Luke 1:76, “And you, child, will be called the prophet of the Most High; for you will go on BEFORE THE LORD TO PREPARE HIS WAYS.”
In the Greek, this begins with KAI SU DE, “and you also,” now pointing to Zachariah’s “child,” PAIDON. This child “will be called,” the Future, Passive, Indicative of KALEO, “the prophet,” PROPHETES also used in vs. 70, “of the Most High,” HUPSISTOS also used in vs. 32, 35, for God the Father.
What a privilege this was for Zachariah. What a privilege it was for John! In fact, the Lord Jesus would later say in Luke 7:28, “I say to you, among those born of women there is no one greater than John; yet he who is least in the kingdom of God is greater than he.”
John was the greatest and last of the OT prophets. His ministry was to usher in a new Dispensation, the Age of Grace, a.k.a., the Church Age, through faith in the Lord Jesus Christ. John had the great privilege to announce the coming of the One who would “make the crooked paths straight and bring the salvation of God,” Luke 3:5-6. But, the Church Age believer has a special union with Christ and spiritual relationship with the Father that OT saints, such as John, did not have. Because of our union with Jesus Christ, being His body and bride, Church Age believers are “greater.” Also, note Luke 7:28 says, “born of women,” that is earthly speech. Yet, the believer is born of God, spiritually. Therefore, as great as John was among humans, the believer, Old and New Testament, are greater spiritually than John’s earthly. But remember, John too had a spiritual birth in the Dispensation of Israel and his spiritual is greater than his physical.
We can only imagine Zachariah’s great joy at this point, as he focuses his eyes on the little baby boy in his arms and declares that he will be a great prophet to usher in the Messiah. There had not been a prophet for Israel in over four centuries. Now, his son would be a great and unique one, as he will be the forerunner. “He will soften the ground. He will till the soil of Israel’s heart. He will not be the Savior, but John will make things ready for the Savior by teaching people how they are to be saved. John will be a giant index finger pointing the way to God’s salvation from sin.” (Christ-Centered Exposition.)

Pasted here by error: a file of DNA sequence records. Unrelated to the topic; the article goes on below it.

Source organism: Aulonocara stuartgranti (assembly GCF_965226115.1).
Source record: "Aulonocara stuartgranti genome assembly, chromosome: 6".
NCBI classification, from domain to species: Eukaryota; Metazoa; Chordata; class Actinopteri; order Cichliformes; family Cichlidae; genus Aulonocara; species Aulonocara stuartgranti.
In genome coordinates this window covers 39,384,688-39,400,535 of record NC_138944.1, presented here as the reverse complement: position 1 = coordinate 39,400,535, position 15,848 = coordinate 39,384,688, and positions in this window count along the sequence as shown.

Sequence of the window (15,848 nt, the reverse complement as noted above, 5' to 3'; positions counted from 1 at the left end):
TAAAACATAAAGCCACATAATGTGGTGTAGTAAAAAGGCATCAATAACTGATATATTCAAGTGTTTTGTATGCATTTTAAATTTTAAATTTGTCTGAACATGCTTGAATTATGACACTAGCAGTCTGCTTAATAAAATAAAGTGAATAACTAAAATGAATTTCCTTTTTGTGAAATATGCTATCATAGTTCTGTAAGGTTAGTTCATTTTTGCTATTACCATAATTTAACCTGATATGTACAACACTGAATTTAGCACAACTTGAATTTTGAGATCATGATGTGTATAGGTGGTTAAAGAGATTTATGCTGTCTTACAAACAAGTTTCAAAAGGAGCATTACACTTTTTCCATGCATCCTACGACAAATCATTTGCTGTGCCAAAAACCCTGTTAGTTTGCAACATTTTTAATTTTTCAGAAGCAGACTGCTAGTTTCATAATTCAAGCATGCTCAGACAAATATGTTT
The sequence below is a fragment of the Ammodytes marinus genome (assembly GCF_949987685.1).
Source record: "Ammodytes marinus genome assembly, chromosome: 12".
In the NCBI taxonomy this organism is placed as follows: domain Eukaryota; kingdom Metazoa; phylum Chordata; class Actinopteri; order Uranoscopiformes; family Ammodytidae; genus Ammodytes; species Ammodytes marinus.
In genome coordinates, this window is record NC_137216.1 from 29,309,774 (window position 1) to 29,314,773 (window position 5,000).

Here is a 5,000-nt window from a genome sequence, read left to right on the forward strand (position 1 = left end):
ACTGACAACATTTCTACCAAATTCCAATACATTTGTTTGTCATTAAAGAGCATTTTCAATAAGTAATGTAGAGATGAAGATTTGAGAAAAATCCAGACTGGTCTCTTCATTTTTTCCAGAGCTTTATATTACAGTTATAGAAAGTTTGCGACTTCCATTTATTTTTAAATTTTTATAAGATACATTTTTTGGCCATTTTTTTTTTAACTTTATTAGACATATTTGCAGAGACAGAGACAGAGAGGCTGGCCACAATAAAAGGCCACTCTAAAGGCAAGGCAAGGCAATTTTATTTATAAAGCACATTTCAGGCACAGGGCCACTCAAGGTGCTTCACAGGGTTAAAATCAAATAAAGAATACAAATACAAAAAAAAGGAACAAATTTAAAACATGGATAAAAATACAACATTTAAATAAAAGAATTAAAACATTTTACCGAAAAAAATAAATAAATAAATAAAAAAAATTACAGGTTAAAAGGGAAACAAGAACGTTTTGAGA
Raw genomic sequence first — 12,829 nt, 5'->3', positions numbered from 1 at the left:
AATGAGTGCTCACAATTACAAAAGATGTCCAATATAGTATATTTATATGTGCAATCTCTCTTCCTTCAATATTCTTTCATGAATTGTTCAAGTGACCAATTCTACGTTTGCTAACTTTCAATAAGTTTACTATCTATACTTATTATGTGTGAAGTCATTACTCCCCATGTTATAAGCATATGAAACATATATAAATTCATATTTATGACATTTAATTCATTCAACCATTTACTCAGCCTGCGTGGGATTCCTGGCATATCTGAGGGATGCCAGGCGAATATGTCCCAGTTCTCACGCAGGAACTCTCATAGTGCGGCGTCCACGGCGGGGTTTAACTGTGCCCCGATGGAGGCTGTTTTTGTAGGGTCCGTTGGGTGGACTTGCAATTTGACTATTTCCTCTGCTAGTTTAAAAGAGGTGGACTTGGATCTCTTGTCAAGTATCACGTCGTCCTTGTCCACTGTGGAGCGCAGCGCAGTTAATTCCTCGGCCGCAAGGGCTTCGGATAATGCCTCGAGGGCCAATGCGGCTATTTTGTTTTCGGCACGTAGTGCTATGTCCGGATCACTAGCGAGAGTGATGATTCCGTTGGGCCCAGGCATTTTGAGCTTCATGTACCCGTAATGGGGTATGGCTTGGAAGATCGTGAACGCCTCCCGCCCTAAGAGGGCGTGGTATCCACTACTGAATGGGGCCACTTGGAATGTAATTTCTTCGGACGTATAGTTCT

Then, we see something of John’s ministry, “you shall go,” is the Future, Middle Deponent, Indicative of the Verb PROPOREUOMAI, προπορεύομαι that means, “go before, precede.” It comes from the Preposition PRO, “before,” and the Verb POREUOMAI, “to go, depart, travel, walk, etc.”
With this, we have a double emphasis using the Preposition ENOPION, ἐνώπιον that means, “before, in the sight of, or in the presence of.” It is used quite extensively by Luke, Paul, and John, cf. vs. 6, 15, 17, 19, 75. Therefore, he was to “go before in the presence of.”
PROPOREUOMAI is only used here and in Acts 7:40, in the NT. There, it is used of Israel who desired to “make false gods to go before” them, instead of waiting for Moses to come down from the mountain. Given the context in both passages, the word means more than just going before; it connotes preparing the way for someone who is to come, and that someone is God. So, we see the deity of Jesus Christ in view as the God/man, who would come to bring redemption and salvation. That is also seen in this text as the word KURIOS for “the Lord,” comes next, which too speaks of the Deity of Jesus Christ. All of this is a double emphasis on John’s ministry and the Deity of Jesus Christ, showing the great privilege and responsibility John had.
Sometimes we tend to underrate the work of John the Baptist. We think of him simply as the one who came to prepare the way of the Lord, and we forget that he also presented a message of grace, a definite proclamation of the gospel. It was he who said, “Behold the Lamb of God, who takes away the sin of the world,” John 1:29. Could you get a clearer gospel message than that anywhere? That is the gospel of the grace of God in all its simplicity. It was given to John to point the Savior out, not merely as the King of Israel, not merely as the One who was to fulfil the promises and reign in righteousness over all the world, but as the One who was to provide salvation for sinful men. It is only through Him that salvation comes.